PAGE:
Whether it’s strictly in your job description or not, often HR folks can take on the role of therapist or counselor to help colleagues through tough periods. 

Perhaps you’re also involved in wider initiatives such as helping underrepresented groups gain employment. Odds are you find helping others fulfilling and you’re used to helping guide people through problems, which lends itself to counselor or therapist roles.

Key transferable skills: Coaching, employee relations

Possible training required: Counseling or therapist qualification

Career Change Advice

Inspired? Here are some steps and general advice for planning and executing a career change:


Begin by evaluating your skills, interests, values, and strengths. Reflect on what you enjoy doing and what motivates you. Consider using self-assessment tools or seeking guidance from career advisors as well as trusted friends, family, and even colleagues.

Research and networking

Explore potential career options that align with your skills, interests, and values. Research industries, job roles, and organizations that appeal to you and gather information about job responsibilities required qualifications, growth prospects, and salary expectations. 

One tip is to start looking for firms or companies that are doing work that you find interesting and start having conversations with people there and their hiring managers. You can also attend industry events and join professional associations. You’ll start building a network too.

Skills gap analysis

Now you’ve got a good idea of what you’re interested in and what’s required, use this info to identify any gaps between your current skills vs the requirements of your target career. Off the back of the results, you’ll know if you need to enroll in any courses, workshops, or training programs to develop the necessary skills.

Gain experience

Look for opportunities to gain relevant experience in your target field, such as internships, volunteer work, freelance projects, or part-time roles. Practical experience can enhance your credibility and demonstrate your commitment to your new career path.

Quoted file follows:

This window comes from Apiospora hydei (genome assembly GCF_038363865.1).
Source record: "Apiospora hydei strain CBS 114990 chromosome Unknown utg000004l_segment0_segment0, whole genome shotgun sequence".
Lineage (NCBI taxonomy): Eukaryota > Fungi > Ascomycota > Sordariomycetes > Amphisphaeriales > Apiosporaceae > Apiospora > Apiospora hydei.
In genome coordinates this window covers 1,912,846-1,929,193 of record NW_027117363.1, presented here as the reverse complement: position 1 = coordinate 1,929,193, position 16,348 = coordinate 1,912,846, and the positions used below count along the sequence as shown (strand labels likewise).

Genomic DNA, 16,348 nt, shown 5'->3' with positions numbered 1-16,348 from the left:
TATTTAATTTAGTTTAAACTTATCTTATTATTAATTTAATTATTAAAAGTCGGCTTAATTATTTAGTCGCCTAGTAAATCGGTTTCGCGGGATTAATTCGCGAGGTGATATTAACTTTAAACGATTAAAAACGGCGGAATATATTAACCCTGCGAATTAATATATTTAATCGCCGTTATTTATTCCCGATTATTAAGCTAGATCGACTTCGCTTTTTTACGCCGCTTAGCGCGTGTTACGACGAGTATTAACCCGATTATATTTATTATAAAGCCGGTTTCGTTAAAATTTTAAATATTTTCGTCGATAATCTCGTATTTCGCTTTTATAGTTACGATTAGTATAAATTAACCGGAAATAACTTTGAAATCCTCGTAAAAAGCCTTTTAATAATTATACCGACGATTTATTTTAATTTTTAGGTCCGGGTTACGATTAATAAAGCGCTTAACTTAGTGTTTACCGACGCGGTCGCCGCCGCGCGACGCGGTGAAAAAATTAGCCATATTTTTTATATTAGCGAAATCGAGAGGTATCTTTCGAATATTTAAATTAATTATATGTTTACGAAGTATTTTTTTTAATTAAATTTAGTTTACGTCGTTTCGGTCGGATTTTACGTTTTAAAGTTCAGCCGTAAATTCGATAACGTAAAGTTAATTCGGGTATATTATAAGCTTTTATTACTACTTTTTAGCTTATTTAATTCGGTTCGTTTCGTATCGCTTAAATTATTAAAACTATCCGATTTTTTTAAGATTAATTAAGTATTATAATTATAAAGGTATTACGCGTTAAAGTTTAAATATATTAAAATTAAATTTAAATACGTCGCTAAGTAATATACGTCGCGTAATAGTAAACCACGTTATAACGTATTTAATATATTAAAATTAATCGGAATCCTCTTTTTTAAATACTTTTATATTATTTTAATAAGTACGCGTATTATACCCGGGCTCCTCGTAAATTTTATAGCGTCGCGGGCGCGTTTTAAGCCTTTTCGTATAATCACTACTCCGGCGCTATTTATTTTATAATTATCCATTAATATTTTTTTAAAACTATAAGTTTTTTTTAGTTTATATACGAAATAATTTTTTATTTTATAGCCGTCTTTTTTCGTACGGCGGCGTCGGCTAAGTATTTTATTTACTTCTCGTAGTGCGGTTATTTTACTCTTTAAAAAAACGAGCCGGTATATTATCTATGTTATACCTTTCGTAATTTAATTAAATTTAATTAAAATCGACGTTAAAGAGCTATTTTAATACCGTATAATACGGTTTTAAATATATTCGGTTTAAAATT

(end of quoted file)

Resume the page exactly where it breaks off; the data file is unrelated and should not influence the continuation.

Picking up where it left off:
Do some financial planning

Assess the financial implications of your career change, including potential changes in income, benefits, and expenses and create a budget and savings plan to support yourself during the transition period.

Make a transition plan

Develop a timeline and action plan for executing your career change. Set specific goals, milestones, and deadlines to keep yourself accountable. Break down larger tasks into smaller, manageable steps to make progress steadily.

Seek support

To keep morale and energy up, it’s important to surround yourself with a supportive network of friends, family, mentors, and career advisors who can offer encouragement, guidance, and feedback throughout your career change journey.

Careers Are Rarely Linear These Days

The days of the traditional career ladder being the only option are over. It’s more common for careers to resemble something like a lattice with many forward, lateral, and backward steps. 

what is a career lattice image

Perhaps there are opportunities within your current org to gain exposure to different areas and pick up new knowledge and skills. 

Looking to the future, there’s the potential for AI to automate away a lot of the hard skills so it’s the soft skills you pick up as an HR leader that can help set you up for so much career flexibility in the next 10 years.

You can also get career advice by joining our supportive community of HR and business leaders sharing knowledge and expertise to help you grow in your career and make greater impact in your org.

Finn Bartram
By Finn Bartram

Finn is an editor at People Managing People. He's passionate about growing organizations where people are empowered to continuously improve and genuinely enjoy coming to work. If not at his desk, you can find him playing sports or enjoying the great outdoors.